Capitalism | Definition & Characteristics
Capitalism is one of the most dominant ideologies in the modern times, which now gives birth to the new concept of globalization. Capitalism is an economic cum political system and social organization of political societies in which the major instruments of production that is capital, land and labour are in the hands of private individuals.
Capitalism propagates values and belief system which encourages minimal roles for state functionaries and maximal roles for individuals and pluralistic groups. Examples of capitalist countries are Nigeria, America, Britain, Japan, France etc.
Characteristics of Capitalism
Some of the characteristics of capitalism are:
- Capitalism encourages private ownership of the means of production, distribution and exchange.
- It lays emphasis on the domination of labour by capital. This means that in the production process, capital I rated higher than human labour.
- Another characteristic of capitalism is that, it is a market economy or free enterprise economy; which means that there is no room for centralized economy for the state.
- In capitalism, there is the gap between the have and have not. That is the gap between the rich and the poor.
- Capitalism encourages the right of inheritance.
ADVANTAGES OF CAPITALISM
- Free movement of capitals
- Individual ownership of property
- It encourages competition
- It lessen government interference in individual affairs
- Capitalism advocates for equality of opportunity
DISADVANTAGES OF CAPITALISM
- Unemployment- since capitalism does not encourage centralized economy; there is the tendency of unemployment in a state.
- Capitalism allows competition and as such, there is the need to be conflicts among the people.
- Exploitation of workers exists in capitalist economy.
- There is a wide gap between the rich and the poor in capitalist economy.
- As capitalism emphasizes on continuous accumulation of wealth for the capitalists, individuals can be sacrificed often in order to accumulate wealth or to make profit.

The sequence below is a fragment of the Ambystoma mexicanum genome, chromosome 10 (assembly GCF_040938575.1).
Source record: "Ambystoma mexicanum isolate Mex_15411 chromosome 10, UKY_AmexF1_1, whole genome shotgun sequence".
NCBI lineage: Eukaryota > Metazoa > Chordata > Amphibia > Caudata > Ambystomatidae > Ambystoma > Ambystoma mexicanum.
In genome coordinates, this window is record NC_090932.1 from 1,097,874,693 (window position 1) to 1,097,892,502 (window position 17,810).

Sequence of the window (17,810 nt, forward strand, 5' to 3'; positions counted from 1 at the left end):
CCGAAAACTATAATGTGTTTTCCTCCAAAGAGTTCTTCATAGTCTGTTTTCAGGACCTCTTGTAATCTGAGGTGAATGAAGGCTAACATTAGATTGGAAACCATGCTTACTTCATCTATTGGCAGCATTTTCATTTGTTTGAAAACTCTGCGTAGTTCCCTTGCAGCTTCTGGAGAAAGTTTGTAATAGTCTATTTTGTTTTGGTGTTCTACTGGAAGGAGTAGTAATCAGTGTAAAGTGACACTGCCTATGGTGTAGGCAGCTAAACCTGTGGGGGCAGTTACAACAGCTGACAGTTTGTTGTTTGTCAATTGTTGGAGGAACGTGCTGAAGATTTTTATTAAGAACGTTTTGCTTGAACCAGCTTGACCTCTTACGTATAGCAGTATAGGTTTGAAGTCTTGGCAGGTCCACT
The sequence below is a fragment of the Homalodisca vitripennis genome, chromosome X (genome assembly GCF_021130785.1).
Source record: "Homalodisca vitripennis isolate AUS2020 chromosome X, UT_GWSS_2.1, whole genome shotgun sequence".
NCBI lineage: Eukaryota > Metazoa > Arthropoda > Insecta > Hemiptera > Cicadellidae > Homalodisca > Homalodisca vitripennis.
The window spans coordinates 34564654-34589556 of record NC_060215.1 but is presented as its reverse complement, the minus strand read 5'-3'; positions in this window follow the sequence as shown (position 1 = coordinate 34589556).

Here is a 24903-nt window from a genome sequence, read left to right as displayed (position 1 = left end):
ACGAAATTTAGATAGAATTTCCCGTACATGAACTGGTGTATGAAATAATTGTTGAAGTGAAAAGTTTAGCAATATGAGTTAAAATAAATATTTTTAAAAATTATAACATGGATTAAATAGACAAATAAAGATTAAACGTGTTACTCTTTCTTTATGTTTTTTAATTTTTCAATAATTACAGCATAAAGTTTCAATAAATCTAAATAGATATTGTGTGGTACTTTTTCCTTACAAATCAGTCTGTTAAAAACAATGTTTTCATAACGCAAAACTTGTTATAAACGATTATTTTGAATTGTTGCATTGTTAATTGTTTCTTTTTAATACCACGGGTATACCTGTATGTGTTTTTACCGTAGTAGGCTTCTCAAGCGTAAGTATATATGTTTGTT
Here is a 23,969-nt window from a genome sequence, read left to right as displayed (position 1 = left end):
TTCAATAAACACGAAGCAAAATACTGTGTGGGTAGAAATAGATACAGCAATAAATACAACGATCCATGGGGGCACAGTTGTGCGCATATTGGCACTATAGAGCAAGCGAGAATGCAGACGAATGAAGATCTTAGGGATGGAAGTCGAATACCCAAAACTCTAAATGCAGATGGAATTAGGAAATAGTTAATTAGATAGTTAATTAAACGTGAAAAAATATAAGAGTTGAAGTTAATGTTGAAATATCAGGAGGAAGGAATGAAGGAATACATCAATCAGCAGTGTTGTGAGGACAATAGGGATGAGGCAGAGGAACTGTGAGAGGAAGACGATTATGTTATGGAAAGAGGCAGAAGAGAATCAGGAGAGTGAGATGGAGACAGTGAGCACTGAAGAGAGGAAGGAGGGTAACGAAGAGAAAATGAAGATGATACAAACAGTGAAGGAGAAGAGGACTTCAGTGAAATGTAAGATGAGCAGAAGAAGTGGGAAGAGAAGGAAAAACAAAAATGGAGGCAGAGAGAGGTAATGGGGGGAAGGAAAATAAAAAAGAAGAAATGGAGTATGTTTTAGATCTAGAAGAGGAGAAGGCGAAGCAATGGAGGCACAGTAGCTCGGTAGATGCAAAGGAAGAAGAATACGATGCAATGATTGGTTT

CLASSIFICATIONS OF CAPITALISM
Bourgeoisie or bourgeois: this is the wealthiest or the poorest set of people in the capitalist society. This group of people includes; the top government officials like the president, Governors, Ministers and some of the business barons or moguls in the society. In capitalism, there are two categories of bourgeoisie, namely:
The National Bourgeoisie:this category of bourgeoisie comprises of the wealthy people who got their wealth through hard work and honest investment in industries. This is the type of bourgeoisie we have in countries like America, Britain, Japan, Germany and France.
The Comprador Bourgeoisie: this category emphasizes on those wealthy people, who got their wealth through dishonest and corrupt means, like the embezzlement of public fund, illegal trading and drug trafficking. This type of bourgeoisie exists mostly in the third world countries of Africa and Asia, more especially in a country like Nigeria.
Petit Bourgeois: These classes of people are rich and wealthy, but they are not rich or wealthy like the National or Comprador Bourgeoisie. Petit bourgeois comprises mainly of the relatives or children of the National or Comprador Bourgeois. This group is the second class of people in the society.
Proletariat: thiscategory comprises of the working class people or the workers which through the sale of their labour forces, get the means of their livelihood. People in this category are rewarded through their efforts and abilities to work.
The peasants: this is the poorest class of people in the capitalist classifications. This is because this group comprises mostly of farmers, the down trodden as well as those who wallow in abject poverty. Their mean of livelihood is mainly from farming and other petty trading.
- Canon of taxation
- Fiscal Policy | Definition & Objectives
- Public Enterprise | Definition & Characteristics
- Audit | Principles of Auditing | Internal & External Audit
- Characteristics of Public Goods
- Instruments of Monetary Policy
- Monetary Policy | Definition & Objectives
- Government Budget
- Public Financial Management
- Monetization Policy in Nigeria
- Factors Determining Taxable Capacity
- Public Debt | Types | Similarities & Difference